To study the effect of load variations in turbines with different blade configurations at different wind speeds. Student can measure and plot the Torque, Power and Efficiency characteristics of a Wind Turbine without having to change the actual design by forecasting the running conditions for different blade parameters and tuning the load ..
A dynamometer is a set up used to measure the RPM, Torque and Power characteristics of a rotating prime mover. This could be a motor or an IC engine shaft, or more specifically in this experiment, a Wind Turbine. A hypothetical turbine is designed using computational fluid dynamics (CFD), and the torque obtained for this 3-bladed turbine is fed into a motor to simulate the real turbine shaft rotation. The rotating shaft is coupled to a generator with a programmable load. The power and efficiency characteristics of the actual turbine is studied with varying load. The resultant curves are plotted and post-processed by the student.
A dynamometer consists of an absorption (or absorber/driver) unit, and usually includes a means for measuring torque and rotational speed. An absorption unit consists of some type of rotor in housing. The rotor is coupled to the engine or other equipment under test and is free to rotate at whatever speed is required for the test. Some means is provided to develop a braking torque between the rotor and housing of the dynamometer. The means for developing torque can be frictional, hydraulic, electromagnetic, or otherwise, according to the type of absorption/driver unit.
One means for measuring torque is to mount the dynamometer housing so that it is free to turn except as restrained by a torque arm. The housing can be made free to rotate by using trunnions connected to each end of the housing to support it in pedestal-mounted trunnion bearings. The torque arm is connected to the dyno housing and a weighing scale is positioned so that it measures the force exerted by the dyno housing in attempting to rotate. The torque is the force indicated by the scales multiplied by the length of the torque arm measured from the center of the dynamometer. A load cell transducer can be substituted for the scales in order to provide an electrical signal that is proportional to torque. We are using a torque meter which measures the torque and rpm of the motor.
A hypothetical turbine is designed using CFD for the blade profile design. Based on this, numerical simulations already conducted for blade cross-sections applicable to chosen turbines are made available for selection. The selection process maybe with respect to velocity vector plots that show the streamlines and separation locations, or pressure plots integrated to provide the aerodynamic loads on the blades. The student is given the power range of the turbine he/she would like to design.The chosen blade profile, for chosen kW rating of turbine, is then fed into a motor by providing RPM from the CFD loads/torques. The motor runs at the CFD calculated rpm which effectively gives shaft rotation rpm of the actual turbine designed by the student.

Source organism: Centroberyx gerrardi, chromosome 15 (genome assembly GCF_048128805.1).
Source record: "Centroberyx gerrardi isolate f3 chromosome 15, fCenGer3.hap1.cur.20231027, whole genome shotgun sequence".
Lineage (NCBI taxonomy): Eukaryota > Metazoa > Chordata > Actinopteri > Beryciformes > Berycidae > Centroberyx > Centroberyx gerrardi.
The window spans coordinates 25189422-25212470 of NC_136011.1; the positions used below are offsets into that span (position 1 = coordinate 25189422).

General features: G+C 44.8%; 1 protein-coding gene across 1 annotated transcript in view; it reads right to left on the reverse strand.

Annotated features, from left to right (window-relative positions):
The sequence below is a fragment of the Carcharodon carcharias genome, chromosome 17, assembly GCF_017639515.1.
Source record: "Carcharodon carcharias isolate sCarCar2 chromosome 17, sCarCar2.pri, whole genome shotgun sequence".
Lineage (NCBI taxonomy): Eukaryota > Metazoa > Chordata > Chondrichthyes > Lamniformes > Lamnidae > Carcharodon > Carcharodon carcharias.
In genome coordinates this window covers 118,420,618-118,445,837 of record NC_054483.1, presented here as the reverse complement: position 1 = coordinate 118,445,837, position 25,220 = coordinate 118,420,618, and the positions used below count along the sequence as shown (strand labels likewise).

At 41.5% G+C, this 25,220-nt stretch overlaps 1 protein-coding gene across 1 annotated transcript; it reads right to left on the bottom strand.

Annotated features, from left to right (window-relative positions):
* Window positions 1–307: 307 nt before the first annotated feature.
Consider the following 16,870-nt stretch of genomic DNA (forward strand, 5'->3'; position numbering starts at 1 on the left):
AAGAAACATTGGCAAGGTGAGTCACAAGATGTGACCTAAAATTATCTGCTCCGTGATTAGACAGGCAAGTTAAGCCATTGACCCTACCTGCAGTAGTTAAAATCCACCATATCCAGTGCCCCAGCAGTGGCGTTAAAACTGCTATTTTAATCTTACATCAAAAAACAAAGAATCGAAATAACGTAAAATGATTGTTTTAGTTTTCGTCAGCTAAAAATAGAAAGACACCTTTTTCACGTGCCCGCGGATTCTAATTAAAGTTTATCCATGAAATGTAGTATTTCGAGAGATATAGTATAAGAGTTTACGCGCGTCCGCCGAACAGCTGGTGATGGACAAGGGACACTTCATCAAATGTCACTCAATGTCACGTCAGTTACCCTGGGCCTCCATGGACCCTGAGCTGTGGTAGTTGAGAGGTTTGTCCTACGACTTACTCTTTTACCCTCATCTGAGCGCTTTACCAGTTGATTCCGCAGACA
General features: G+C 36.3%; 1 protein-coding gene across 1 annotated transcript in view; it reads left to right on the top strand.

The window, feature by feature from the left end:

The student is required to study the plots of Power, torque and Efficiency of the turbine, and characterize the turbine performance.
As an example, the student may choose to design the aerodynamic profile of a 1kW turbine, and obtain the loads and RPM required to feed into the dynamometer setup. Typically, a NACA 4412 or 4212 airfoil profile would be chosen for this turbine. This can be simulated in a CFD software, which is readily available with solution plots, to estimate the required blade loading to produce the torque of a 1kW turbine. This torque can be divided into the Power to obtain the RPM, which is the final Mechanical Design ouput for the Dynamometer.
Typical CFD result for a 0012 profile
The pressures can be integrated in the CFD program to obtain the desired loads and location of resultant forces. These loads are multiplied by the respective lever arm to produce the torque and RPM input for the Dynamometer motor. Then the user can study the electromechanical part by varying the generator loads on the turbine, and plot the Torque, Power and Efficiency characteristics.
The CFD analysis results from  and  has been made use of for the design of this experiment.
The generator used for the windturbine is WindBlue. Windblue permanent magnet alternators come with its own rectifying unit. A dc programmable load is connected to adjust the load from a remote location. The load curves are plotted for the picked blade profiles.